Three places clutter hides at work

Clutter plagues the workplace in many ways, but these three areas are most often the worst offenders:

  1. Filing cabinets. At some businesses, filing cabinets are merely graveyards for old papers. Keep only the papers and files that you must and recycle (or shred) the rest.
  2. Language. Using buzz-words and let-met-try-to-impress-you language in your writing and speech can cause confusion, reduce productivity, and waste resources. A good rule of thumb is that if you can find the phrase in Unsuck-It‘s dictionary, you should think twice before using it. Direct language that is simple to understand will save you time and improve your communication skills.
  3. Top of your desk. The only items that should be on the top of your desk are the equipment you use at least once a day and the project you are working on currently. Pack up your project when you move on to the next task (I like using one flat file per project), and store in drawers and cupboards items you don’t use daily.

Meetings and cable clutter typically round out the top five hiding spots for clutter in offices. Where is the clutter in your office? Schedule 10 minutes a day to address your clutter issues and in a few weeks your office can be the last place clutter will be able to hide.

15 Comments for “Three places clutter hides at work”

  1. posted by Debra on

    A few years ago I went to a programming conference and one of the presentations I went to had top 10 productivity hints. One was “clean you desk every day.” Since then, I’ve done that before leaving the office each day.

    When my co-worker and myself returned from the training we had to give a presentation to our other co-workers and I mentioned this hint. Our boss said, “what do you mean clean you desk?” and “but what do you mean take everything off your desk?” and “what do you mean every day?” It was like she just couldn’t wrap her brain around it.

  2. posted by Jeri Dansky on

    I have two other essentials for the top of my desk: my water bottle, and a soft spot for the cats to curl up. (Maybe these could fall under the category of “equipment I use every day,” if you define that VERY broadly.)


  3. posted by Sinea Pies on

    Wish I could fit my dog on my desk, but a 126 pound lab? No! LOL.

    There is a very successful payroll company headquartered in Rochester Ny that became locally famous for it’s creator’s insistence that, at the end of the day, only one file be left on your desk. The “today” file. It was the work that should be done the next day. I think they had a “no more than three things on the desk at any given time” policy, as well. I’m sure that every desked looked great. Not sure how it can be done all the time but they obviously did it! They’re still in business so SOMEBODY still works there.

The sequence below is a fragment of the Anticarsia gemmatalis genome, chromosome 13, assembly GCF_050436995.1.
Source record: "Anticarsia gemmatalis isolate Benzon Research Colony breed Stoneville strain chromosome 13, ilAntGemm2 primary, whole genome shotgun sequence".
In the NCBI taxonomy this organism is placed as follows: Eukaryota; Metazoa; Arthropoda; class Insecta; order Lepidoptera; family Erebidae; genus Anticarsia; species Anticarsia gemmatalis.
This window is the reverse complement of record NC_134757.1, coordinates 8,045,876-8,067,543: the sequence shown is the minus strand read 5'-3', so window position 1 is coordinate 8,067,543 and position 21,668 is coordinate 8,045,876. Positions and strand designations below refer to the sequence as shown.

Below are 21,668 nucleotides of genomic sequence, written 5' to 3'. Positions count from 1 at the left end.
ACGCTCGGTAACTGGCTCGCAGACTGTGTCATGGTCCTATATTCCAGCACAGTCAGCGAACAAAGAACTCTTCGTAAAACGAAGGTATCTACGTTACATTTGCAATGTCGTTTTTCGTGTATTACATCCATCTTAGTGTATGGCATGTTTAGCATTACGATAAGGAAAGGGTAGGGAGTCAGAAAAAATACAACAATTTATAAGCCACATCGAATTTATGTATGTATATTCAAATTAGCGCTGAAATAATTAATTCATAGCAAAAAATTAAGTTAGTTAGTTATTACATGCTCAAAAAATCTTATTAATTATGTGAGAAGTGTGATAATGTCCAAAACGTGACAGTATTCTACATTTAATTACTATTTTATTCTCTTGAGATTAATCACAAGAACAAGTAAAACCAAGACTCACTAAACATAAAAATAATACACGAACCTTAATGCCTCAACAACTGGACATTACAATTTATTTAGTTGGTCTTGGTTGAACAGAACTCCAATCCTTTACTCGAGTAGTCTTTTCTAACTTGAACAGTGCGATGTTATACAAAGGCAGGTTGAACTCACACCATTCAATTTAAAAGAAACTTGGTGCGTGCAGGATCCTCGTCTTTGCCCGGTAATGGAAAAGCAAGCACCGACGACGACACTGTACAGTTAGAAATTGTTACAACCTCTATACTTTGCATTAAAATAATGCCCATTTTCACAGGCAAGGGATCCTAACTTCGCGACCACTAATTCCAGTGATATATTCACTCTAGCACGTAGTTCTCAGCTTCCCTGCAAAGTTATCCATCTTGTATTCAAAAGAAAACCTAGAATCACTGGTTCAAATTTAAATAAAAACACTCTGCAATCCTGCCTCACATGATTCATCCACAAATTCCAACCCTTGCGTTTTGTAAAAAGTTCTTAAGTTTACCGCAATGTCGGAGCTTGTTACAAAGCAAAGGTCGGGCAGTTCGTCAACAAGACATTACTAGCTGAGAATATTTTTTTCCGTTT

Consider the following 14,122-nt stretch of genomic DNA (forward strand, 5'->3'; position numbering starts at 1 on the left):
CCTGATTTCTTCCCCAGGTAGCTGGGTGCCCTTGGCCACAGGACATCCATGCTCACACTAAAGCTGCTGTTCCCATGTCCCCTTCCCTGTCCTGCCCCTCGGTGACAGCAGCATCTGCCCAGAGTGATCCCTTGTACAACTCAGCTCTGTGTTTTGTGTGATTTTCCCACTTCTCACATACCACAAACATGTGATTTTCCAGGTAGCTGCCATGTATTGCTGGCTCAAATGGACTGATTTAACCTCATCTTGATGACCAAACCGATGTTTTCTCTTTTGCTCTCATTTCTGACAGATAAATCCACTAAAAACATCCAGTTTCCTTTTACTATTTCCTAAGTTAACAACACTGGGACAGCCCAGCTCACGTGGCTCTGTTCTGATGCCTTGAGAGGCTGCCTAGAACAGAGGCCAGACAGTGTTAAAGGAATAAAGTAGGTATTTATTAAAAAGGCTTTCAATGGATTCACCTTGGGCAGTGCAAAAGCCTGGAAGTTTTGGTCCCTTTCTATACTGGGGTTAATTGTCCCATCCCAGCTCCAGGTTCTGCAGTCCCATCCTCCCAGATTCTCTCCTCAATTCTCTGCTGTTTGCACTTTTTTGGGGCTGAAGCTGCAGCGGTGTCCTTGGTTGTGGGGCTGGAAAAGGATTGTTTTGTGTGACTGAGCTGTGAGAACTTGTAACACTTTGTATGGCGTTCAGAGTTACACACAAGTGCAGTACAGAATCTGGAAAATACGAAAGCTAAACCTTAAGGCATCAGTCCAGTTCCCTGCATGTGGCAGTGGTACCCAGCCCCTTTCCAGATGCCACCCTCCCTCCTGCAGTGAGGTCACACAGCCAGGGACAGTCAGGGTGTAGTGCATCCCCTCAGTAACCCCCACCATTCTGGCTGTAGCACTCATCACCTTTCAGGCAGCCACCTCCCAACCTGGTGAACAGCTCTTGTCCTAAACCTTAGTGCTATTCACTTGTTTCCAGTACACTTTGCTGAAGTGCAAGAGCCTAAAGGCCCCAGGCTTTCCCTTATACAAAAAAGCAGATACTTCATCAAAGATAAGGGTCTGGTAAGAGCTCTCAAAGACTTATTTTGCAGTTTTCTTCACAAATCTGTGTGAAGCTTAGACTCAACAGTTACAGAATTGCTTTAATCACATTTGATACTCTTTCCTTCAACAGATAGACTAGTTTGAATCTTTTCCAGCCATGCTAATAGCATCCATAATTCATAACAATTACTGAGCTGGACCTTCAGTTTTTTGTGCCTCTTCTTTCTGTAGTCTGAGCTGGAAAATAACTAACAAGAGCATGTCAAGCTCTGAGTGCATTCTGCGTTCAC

4. posted by Beth on

    My company is a provider of outsourced accounting services – so we often work in our clients’ offices – many times sharing a desk. My boss always insists on the area being clean when we leave – in many cases looking better than when we got there!

    Fortunately, I am a neat freak. But I asked her once – “what would you have done if you found out I was a slob?”. Her response – “you wouldn’t be working for me!”

  5. posted by Beth on

    PS – I love those flat file project boxes – I have several I utilize in my office!

  6. posted by Lain on

    Another spot: In your in-box, virtual or physical. Lots of stuff gets stored there with no home. When I remember that clutter is a delayed decision, I can zip through these physical and virtual in-boxes and finally force myself to make a decision on things, one way or another!

  7. posted by Jen on

    Amen to #2 – language.

    Nothing is more irksome than reading or hearing buzzwords except being considered inferior for not using them!

  8. posted by Freddy on

    When I leave the office at night the only things on my desk are my computer, keyboard, monitor, and telephone. I have a calendar on one wall and some papers with phone numbers clipped together hanging from a pushpin on the other wall. During the day I also have a coffee mug and water bottle and if I have to take a package to the post office, it will stay on my desk until I go.

    The work is pretty much paperless but it is amazing how some of my coworkers manage to print off so many papers and get their desks so messy with all the clutter including little knicknacks.

    I also make a point to wipe everything down a few times a week.

    Now, my drawers aren’t quite so uncluttered but they contain nothing I don’t need. I still have quite a bit of uncluttering to do at home but it is nice to have my desk perfectly uncluttered while I’m at work.

  9. posted by Another Deb on

    I have to cover classes for other teachers on a regular basis (like today with 1 minute notice). Arriving cold in another person’s classroom is disconcerting enough with 30 or more unfamilar 7th or 8th graders staring back at you. It makes it worse if you have to dig around for seating charts, the “right” pile of handouts, instructions, etc.

    I teach from a lab bench that contains the laptop and the roll book with seating charts on a clipboard. I have no desk area other than that. The lack of distractions helps me get a lot more done on my prep hour than moving papers around (like I do at my home desk) and a sub could not help but find anything I left for them there.